Electronic Press Kit

Ms. Baumgart introduced the new electronic press kit developed by Travel Montana was introduced by Ms. Baumgart. She provided handout copies, apologized for the shortage of copies, but offered to provide additional copies following the meeting. Ms. Baumgart said this idea surfaced about 10 months ago when Mr. Blackwood approached her office seeking a way to provide information to people seeking information for stories, publications, and specifically for travel writers. The “Lewis & Clark in Montana” electronic press kit was developed specifically for travel writers and is on the web at www.lewiswandclark.montanainfo.org. She said the site would be continually updated with current information and events. Travel Montana publishes a quarterly newsletter for about 1,000 travel writers and media people on a regular basis and this site was promoted in the January newsletter. Mr. Martin asked who was contacted to provide the Indian information. Ms. Baumgart said she did not know, but offered to have her staff contact Mr. Martin. Regarding corrections to the site, she welcomed email directly or to visitmt.com. Mr. Blackwood suggested a section on how people could access Indian information and thanked Ms. Baumgart and her staff for the development of this site.

Printed Interim Report

Ms. Cortright reported on the development of an interim report for the Legislature that highlighted the bicentennial projects and accomplishments of the Commission. Mr. Olsen suggested the preparation of this report at the October Commission meeting. The report will be full color, six pages in length, with photo images. The text has been drafted and the layout and design work was underway, and should be printed by early March. The report was prepared mainly for the Legislature and extra copies will be printed for other purposes. Mr. Blackwood added that additional copies could be printed if needed, and the report could be updated with current information for future reprints.

Website Update

Mr. Blackwood reported that during the Fall Conference, Thurston Elfstrom, Travel Montana, gave a presentation on planned changes to their website to make it more user friendly. Planned changes would utilize the corridor concept and adapt it to a map of Montana with clickable links Lewis & Clark events, activities, and attractions specific to the corridor. This information is currently in Travel Montana’s database, and will be pulled up geographically and as actual packages are put together, they will be posted to this site. Mr. Blackwood said this topic was discussed last evening during the RBC/Tribal Reps meeting, noting that enhanced and increased information was needed for the site. Mr. Elfstrom promised that the site would be up and functional very soon.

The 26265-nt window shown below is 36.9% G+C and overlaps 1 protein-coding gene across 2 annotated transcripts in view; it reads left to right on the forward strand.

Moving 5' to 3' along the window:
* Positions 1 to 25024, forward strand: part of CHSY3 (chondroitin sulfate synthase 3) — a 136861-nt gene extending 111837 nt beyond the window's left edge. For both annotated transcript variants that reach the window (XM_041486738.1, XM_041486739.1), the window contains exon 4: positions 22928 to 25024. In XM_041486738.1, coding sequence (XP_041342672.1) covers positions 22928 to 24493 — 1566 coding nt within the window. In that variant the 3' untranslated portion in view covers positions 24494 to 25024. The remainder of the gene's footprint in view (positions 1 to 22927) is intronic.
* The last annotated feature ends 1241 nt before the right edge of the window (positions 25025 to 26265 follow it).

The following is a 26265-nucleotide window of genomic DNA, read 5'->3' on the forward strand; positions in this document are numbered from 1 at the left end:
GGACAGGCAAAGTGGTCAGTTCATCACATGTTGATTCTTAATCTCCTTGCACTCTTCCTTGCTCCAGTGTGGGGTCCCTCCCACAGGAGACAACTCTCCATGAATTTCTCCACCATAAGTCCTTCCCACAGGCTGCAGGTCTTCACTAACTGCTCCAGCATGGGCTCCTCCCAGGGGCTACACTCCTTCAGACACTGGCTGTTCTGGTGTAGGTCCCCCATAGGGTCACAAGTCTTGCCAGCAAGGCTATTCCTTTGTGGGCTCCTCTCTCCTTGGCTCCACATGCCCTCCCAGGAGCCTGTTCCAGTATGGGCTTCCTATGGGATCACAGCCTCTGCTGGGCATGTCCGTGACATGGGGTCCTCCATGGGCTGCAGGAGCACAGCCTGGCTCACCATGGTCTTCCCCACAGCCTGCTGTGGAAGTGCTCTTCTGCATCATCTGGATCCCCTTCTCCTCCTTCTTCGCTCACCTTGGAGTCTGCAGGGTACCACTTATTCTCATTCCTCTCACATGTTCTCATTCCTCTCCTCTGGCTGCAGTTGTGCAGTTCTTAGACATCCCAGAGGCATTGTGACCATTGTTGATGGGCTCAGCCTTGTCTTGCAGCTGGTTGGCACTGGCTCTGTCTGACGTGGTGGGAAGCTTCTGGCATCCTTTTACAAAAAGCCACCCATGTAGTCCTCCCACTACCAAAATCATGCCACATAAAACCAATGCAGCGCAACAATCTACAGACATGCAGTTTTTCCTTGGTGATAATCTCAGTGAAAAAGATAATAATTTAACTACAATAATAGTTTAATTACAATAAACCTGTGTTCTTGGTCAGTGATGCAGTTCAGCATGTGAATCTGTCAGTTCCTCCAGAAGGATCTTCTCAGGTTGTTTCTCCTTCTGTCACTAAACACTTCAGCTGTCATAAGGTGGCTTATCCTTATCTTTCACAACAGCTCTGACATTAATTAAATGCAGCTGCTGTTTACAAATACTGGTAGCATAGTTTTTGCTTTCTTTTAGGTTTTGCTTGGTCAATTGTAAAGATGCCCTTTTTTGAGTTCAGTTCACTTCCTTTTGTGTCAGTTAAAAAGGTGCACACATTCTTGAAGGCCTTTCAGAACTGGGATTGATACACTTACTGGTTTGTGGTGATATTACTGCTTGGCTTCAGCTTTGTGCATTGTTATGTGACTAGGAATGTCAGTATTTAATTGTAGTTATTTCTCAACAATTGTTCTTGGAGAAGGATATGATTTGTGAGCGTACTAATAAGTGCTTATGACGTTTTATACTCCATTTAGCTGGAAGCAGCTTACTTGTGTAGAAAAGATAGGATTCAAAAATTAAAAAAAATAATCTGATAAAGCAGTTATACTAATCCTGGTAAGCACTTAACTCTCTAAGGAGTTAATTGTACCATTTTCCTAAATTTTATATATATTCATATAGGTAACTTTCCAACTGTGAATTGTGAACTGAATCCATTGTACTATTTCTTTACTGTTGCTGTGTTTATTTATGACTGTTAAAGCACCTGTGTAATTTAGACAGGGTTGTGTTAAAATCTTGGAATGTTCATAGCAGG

VI. Lewis & Clark Trail Bicentennial Commission of Lewis & Clark County

Dick Alberts reported on activities of the Lewis & Clark Trail Bicentennial of Lewis and Clark County. He reported on the group’s structure that included the following subcommittees: publicity, outreach and education; fundraising; and legacy. He noted that this county as unique in that it was visited by both Lewis & Clark on the westbound trip, and Lewis visited the west and northwest portion of the county on the eastbound trip. Their RBC produced a brochure on the trail through L&C County and support ongoing educational activities. He spoke about plans for an event in 2005 to dovetail with the Explore! the Big Sky event for people traveling the trail through this area on to Three Forks. This would involve the Gates Chapter, Reaching the Rockies Chapter, the L&C County Commission, and possibly the Crimson Bluffs Chapter. He said their group needed to address events planning for 2006 to mark the return trip. In an effort to fundraise, the group commissioned Bob Morgan to paint a scene depicting an event that took place on Alice Creek; both the original and prints are for sale. Their group also does a lot of grant writing. Regarding legacy projects, Mr. Alberts reported on their partnership with the Upper Blackfoot Valley Historical Society in Lincoln to assist with building their Heritage Park and associated interpretive signage. They partnered with BLM on Devil’s Elbow campground where BLM will accomplish the bricks and mortar portion of a vista from which two of Lewis & Clark’s campsites are visible, and the local group will do the signage. The group’s main Legacy project comes from a partnership with the Great Northern Town Center owner’s association in Helena to produce an outdoor education walk on Bicentennial Plaza. Mr. Alberts distributed brochures on the project, an outdoor permanent educational and historical re-creation of the journey through Montana. Both the Yellowstone and Missouri rivers will be etched into the sidewalks of Bicentennial Plaza, and 21 sites, representing Montana L&C landmarks, will feature signs interpreting the importance of the site using illustrations and text from the journals. The group is fundraising and writing grants to help fund the project, and are in the running for Tax Increment Funds from the City of Helena. Mr. Alberts said the project might also incorporate a tribute to Stephen Ambrose, as he was a resident of Helena.

X. Old Business

A. Policy on Links to Non-Commercial Web Sites

This item was deferred to the May meeting, pending review of Travel Montana’s recently adopted policy.

B. Update on 2002 PLOG Study